|At a glance|
|Product||iXsystems FreeNAS (Mini Plus) [Website]|
|Summary||Preconfigured four-bay Intel i5 based NAS running FreeBSD-based FreeNAS 8.3.1|
|Pros||• Plug and go FreeNAS|
• Good documentation
• ZFS filesystem
|Cons||• Not for NAS newbies|
• ZFS filesystem
Typical Price: $995
Updated 7/22/2013 - Deduplication works
First, a little background. The FreeNAS project started in 2005, but stalled in 2009 when its original developer announced he could no longer support the development of FreeNAS. Another developer stepped in and there was the possibility of FreeNAS being ported to a Debian based operating system. Fortunately for BSD fans, development on the FreeNAS project based on BSD was taken over by iXsystems in 2010 and FreeNAS 8.0 was released in 2011.
For the do-it-yourself bunch, FreeNAS is still available as a free download at freenas.org. iXsystems offers pre-built NAS systems for home and small businesses based on FreeNAS, which they call the FreeNAS Mini and FreeNAS Mini Plus. iXsystems also offers pre-built NAS systems based on FreeNAS targeted at enterprise under their TrueNAS product line. This review is for the iXsystems FreeNAS Mini Plus with FreeNAS 8.3.1.
The Mini and Mini Plus are housed in a 8.0"W x 12.5 "D x 8.25 "H black steel mini-ITX PC case with a relatively quiet 200W power supply and 120 mm cooling fan. With the internal power supply, there is no external power brick.
Inside the case is a chassis that houses four tool-less 3.5" disk drive bays. Drive bays are easily removed by popping a lever and sliding them out. Disks are attached to each drive bay with 3 screws.
The front of the device has a power button, reset button, and two USB 2.0 ports. Opening the door on the front reveals the drive bays which have easy-sliding removable drive trays.
The shots above and below show the front of the device and the front drive bays.
The rear of the device has the I/O ports directly connected to the motherboard, shown below. There are six external USB ports, two are USB 3.0 and four are USB 2.0. The two USB 3.0 ports are below the 10/100/1000 Ethernet port. There is an eSATA port for connecting an external drive.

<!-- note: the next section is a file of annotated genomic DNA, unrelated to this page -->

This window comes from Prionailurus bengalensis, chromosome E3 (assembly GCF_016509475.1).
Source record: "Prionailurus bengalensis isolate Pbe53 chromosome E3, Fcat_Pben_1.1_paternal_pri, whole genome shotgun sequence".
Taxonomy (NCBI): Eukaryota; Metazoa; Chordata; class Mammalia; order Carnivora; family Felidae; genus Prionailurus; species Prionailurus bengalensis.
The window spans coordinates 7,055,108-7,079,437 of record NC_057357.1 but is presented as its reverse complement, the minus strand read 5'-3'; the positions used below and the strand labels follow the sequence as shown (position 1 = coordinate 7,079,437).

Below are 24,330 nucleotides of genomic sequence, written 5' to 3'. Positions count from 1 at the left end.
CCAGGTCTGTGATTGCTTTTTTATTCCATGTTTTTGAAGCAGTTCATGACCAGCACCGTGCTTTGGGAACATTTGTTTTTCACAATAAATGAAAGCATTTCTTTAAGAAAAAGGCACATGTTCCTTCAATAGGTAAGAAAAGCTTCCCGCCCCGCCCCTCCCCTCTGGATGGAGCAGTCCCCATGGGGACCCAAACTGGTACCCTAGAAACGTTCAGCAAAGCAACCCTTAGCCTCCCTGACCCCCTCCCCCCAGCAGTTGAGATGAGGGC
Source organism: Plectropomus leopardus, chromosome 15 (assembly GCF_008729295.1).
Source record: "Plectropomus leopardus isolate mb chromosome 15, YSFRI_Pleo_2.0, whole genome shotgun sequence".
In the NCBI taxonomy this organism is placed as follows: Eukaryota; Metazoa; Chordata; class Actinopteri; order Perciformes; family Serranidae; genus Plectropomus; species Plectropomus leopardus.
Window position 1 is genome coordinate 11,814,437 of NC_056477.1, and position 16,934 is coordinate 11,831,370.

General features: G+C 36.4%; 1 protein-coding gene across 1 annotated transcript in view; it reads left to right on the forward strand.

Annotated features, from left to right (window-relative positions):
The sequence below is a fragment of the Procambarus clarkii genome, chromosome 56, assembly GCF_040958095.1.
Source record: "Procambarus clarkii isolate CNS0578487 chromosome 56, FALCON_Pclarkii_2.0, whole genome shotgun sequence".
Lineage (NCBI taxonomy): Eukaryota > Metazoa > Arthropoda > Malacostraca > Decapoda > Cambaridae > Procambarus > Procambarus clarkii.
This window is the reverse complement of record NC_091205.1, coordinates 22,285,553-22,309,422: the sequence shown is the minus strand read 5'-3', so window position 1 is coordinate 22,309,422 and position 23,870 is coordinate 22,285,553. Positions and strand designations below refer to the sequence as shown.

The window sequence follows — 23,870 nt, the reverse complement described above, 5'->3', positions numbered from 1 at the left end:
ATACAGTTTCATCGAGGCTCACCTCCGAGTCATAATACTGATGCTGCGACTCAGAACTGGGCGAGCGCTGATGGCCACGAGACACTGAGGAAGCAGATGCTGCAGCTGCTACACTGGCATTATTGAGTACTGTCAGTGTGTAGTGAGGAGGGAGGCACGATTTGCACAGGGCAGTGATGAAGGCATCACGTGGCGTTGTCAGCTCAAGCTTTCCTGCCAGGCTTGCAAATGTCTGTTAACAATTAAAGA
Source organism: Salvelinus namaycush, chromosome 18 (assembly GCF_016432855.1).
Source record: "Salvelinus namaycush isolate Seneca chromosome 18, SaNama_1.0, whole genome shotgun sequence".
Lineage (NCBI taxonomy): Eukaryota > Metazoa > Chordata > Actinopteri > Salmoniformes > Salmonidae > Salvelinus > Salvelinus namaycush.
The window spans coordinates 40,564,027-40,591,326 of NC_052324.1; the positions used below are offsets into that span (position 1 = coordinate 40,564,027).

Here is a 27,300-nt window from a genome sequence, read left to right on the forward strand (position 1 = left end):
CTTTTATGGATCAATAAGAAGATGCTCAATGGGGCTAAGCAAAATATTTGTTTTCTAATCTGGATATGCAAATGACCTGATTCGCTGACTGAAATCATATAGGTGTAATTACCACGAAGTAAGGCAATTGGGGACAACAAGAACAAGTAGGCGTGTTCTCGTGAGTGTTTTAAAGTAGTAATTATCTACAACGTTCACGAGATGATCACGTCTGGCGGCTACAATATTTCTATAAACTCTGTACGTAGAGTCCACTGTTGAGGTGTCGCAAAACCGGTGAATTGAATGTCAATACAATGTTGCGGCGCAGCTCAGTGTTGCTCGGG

Both the Mini and Mini Plus are (currently) built on an Intel DH67CF motherboard. The key difference between the two is the Mini Plus has a faster processor (Intel Core i5-3470T 2.90GHz on the Mini Plus vs. Intel Core i3 on the Mini) and more DDR3-1600 RAM (16GB vs. 8GB). In the below shot of the Mini's left side, you can see the motherboard and Intel CPU cooling fan.
The overall construction is neat and simple. I like how the internal cabling is organized and tie wrapped. The CPU is cooled with the stock Intel heatsink/fan. The 120mm case exhaust fan is silent, but the power supply fan and Intel CPU fan are audible. Overall noise level is relatively low, but you're not going to want one of these on your desk, either. The hard drives in the FreeNAS mini seemed hot to the touch, but I didn't have any issues with heat.
The FreeNAS operating system runs on an Apacer 4 GB USB flash drive. This 4 GB flash drive is a small chip connected directly to header pins on the motherboard. In the below shot of the Mini's right side, you can see an Apacer 4 GB USB flash drive just to the left of the SATA cables.
Table 1 lists the key hardware components in the FreeNAS Mini Plus.
|CPU||Intel Core i5-3470T 2.90GHz|
|RAM||16 GB DDR3-1600 (2 x 8GB)|
|Flash||4 GB Apacer AP-UM004GN40CG|
|Ethernet||Intel 82579V Gigabit Ethernet Controller|
|SATA||4 Total SATA ports, 2 are 6.0 Gb/s, plus 1 eSATA port